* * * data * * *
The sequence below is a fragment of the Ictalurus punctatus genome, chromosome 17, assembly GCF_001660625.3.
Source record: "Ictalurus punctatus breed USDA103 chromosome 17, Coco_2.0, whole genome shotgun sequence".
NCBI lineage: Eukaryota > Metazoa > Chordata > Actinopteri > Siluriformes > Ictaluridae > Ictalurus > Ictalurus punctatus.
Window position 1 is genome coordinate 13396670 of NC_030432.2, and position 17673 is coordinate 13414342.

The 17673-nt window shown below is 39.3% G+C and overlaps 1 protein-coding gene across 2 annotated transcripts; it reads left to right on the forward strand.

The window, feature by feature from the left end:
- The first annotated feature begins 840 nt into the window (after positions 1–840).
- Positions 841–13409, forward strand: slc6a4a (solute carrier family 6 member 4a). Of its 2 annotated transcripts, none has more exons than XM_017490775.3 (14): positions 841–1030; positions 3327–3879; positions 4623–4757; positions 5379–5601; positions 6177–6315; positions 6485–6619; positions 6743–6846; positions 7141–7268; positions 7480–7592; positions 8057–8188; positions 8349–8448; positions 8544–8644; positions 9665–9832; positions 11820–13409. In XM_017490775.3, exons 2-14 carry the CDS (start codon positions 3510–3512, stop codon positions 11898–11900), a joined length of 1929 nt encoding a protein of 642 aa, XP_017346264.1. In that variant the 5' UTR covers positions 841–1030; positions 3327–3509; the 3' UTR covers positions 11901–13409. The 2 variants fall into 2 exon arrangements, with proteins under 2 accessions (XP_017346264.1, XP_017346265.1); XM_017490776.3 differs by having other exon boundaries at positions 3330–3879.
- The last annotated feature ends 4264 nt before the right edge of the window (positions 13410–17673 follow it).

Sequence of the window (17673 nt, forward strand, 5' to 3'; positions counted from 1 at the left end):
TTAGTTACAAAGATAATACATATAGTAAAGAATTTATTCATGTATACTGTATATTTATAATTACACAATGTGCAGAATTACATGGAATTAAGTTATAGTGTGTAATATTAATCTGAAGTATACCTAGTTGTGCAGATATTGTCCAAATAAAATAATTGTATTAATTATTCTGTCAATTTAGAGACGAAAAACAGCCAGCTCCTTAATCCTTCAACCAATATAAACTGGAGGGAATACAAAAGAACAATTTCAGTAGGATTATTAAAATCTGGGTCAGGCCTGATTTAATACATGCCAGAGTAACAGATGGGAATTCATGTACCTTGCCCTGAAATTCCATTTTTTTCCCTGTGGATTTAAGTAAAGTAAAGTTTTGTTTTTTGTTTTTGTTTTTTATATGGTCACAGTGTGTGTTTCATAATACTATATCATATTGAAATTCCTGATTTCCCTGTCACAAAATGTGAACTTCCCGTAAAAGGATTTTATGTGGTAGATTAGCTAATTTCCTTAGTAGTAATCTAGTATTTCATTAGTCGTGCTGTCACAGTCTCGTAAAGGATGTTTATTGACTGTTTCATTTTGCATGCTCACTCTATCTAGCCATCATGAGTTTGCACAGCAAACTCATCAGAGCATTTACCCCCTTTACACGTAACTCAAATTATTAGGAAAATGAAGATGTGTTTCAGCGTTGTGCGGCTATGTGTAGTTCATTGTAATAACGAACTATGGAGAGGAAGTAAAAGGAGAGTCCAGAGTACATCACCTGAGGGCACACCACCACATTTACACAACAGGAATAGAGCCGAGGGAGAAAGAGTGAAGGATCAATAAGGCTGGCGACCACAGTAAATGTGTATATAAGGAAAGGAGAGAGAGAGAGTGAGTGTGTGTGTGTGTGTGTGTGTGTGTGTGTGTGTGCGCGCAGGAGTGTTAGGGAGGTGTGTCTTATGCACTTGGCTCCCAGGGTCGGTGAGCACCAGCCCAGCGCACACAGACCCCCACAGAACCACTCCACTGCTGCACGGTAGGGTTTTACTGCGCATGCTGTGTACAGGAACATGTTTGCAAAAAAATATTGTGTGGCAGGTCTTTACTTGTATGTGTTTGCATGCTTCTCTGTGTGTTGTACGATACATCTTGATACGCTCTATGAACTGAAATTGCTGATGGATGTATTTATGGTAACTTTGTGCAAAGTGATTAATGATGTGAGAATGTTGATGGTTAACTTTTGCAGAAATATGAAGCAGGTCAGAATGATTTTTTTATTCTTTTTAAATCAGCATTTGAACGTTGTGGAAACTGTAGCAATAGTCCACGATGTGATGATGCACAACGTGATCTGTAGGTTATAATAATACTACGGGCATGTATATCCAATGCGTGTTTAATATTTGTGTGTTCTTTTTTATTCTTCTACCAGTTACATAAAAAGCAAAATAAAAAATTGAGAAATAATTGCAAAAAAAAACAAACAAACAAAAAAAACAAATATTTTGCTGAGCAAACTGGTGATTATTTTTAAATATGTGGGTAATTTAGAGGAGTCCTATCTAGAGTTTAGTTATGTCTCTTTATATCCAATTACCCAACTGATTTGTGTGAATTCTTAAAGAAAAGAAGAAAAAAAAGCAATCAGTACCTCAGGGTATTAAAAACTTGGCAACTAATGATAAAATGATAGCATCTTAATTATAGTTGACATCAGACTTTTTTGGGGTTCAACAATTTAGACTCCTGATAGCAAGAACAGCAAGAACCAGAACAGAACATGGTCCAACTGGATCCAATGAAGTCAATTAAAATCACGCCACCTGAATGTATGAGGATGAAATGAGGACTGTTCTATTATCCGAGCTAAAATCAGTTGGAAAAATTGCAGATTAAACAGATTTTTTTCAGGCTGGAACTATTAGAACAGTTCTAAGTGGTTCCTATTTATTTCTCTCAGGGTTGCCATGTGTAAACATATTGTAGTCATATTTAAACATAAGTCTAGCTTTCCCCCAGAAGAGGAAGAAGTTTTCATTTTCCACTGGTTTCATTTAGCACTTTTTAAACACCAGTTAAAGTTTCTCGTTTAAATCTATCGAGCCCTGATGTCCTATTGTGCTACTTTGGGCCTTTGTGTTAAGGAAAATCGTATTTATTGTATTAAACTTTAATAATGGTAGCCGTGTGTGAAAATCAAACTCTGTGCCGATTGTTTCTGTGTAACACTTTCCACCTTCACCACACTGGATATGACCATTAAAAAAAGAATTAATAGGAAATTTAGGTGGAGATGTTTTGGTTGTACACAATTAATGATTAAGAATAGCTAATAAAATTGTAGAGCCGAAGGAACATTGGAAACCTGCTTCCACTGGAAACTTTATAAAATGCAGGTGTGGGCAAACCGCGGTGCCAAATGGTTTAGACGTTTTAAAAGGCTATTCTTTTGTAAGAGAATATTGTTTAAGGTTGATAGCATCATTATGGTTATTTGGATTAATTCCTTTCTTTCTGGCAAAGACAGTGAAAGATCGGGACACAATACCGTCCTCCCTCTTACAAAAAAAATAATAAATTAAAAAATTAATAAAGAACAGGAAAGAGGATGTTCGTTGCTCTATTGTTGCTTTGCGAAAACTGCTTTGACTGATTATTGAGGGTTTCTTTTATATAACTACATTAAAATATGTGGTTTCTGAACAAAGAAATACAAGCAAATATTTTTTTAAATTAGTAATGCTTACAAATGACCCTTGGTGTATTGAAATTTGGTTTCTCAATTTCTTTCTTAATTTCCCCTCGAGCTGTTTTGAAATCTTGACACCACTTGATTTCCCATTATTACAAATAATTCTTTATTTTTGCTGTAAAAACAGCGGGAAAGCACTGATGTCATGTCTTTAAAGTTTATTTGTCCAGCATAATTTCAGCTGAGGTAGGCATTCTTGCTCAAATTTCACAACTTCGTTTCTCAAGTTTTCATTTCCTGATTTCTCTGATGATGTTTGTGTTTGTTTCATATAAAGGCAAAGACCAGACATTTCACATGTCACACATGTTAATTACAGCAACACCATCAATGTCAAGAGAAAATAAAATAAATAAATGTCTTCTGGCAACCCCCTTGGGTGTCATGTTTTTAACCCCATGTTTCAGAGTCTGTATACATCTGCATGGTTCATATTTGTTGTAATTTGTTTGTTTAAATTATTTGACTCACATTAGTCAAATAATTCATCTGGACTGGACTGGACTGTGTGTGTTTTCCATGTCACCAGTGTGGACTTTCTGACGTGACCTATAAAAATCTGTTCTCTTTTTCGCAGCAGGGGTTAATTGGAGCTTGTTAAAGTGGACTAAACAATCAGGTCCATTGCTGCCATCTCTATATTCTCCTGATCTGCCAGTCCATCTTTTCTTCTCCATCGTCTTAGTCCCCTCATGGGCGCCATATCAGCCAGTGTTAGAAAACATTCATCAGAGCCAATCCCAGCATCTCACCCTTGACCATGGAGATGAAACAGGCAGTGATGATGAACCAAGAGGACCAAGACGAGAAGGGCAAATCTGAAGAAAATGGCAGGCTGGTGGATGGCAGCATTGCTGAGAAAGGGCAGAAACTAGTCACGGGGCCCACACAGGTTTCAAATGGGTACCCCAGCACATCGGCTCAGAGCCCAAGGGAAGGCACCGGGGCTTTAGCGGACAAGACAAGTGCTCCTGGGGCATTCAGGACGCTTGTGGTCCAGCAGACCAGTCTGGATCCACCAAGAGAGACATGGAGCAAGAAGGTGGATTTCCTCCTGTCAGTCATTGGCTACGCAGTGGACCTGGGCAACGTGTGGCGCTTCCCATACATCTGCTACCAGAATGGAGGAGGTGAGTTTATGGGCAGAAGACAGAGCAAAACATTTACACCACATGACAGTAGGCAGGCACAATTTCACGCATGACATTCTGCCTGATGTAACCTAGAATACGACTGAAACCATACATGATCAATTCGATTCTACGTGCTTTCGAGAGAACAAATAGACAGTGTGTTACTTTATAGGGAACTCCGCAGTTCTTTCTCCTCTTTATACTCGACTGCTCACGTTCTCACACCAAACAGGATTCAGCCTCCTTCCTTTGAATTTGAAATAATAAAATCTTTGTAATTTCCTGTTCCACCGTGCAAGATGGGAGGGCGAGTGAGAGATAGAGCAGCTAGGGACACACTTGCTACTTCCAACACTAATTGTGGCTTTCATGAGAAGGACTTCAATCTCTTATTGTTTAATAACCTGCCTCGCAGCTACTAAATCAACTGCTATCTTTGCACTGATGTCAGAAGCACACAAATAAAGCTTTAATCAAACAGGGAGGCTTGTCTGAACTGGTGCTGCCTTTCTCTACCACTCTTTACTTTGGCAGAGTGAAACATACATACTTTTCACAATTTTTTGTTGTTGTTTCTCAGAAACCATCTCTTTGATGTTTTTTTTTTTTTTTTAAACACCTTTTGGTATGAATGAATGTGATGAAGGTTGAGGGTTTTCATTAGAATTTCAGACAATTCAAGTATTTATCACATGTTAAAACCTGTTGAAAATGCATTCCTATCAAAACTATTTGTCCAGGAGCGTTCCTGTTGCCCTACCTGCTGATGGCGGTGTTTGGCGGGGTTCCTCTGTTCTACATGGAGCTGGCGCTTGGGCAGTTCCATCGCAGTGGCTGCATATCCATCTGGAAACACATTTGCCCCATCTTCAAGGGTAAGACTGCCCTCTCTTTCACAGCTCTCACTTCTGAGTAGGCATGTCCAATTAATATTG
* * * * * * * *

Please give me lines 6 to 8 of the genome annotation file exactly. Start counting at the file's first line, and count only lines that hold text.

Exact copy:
The window, feature by feature from the left end:
- The first annotated feature begins 840 nt into the window (after positions 1–840).
- Positions 841–13409, forward strand: slc6a4a (solute carrier family 6 member 4a). Of its 2 annotated transcripts, none has more exons than XM_017490775.3 (14): positions 841–1030; positions 3327–3879; positions 4623–4757; positions 5379–5601; positions 6177–6315; positions 6485–6619; positions 6743–6846; positions 7141–7268; positions 7480–7592; positions 8057–8188; positions 8349–8448; positions 8544–8644; positions 9665–9832; positions 11820–13409. In XM_017490775.3, exons 2-14 carry the CDS (start codon positions 3510–3512, stop codon positions 11898–11900), a joined length of 1929 nt encoding a protein of 642 aa, XP_017346264.1. In that variant the 5' UTR covers positions 841–1030; positions 3327–3509; the 3' UTR covers positions 11901–13409. The 2 variants fall into 2 exon arrangements, with proteins under 2 accessions (XP_017346264.1, XP_017346265.1); XM_017490776.3 differs by having other exon boundaries at positions 3330–3879.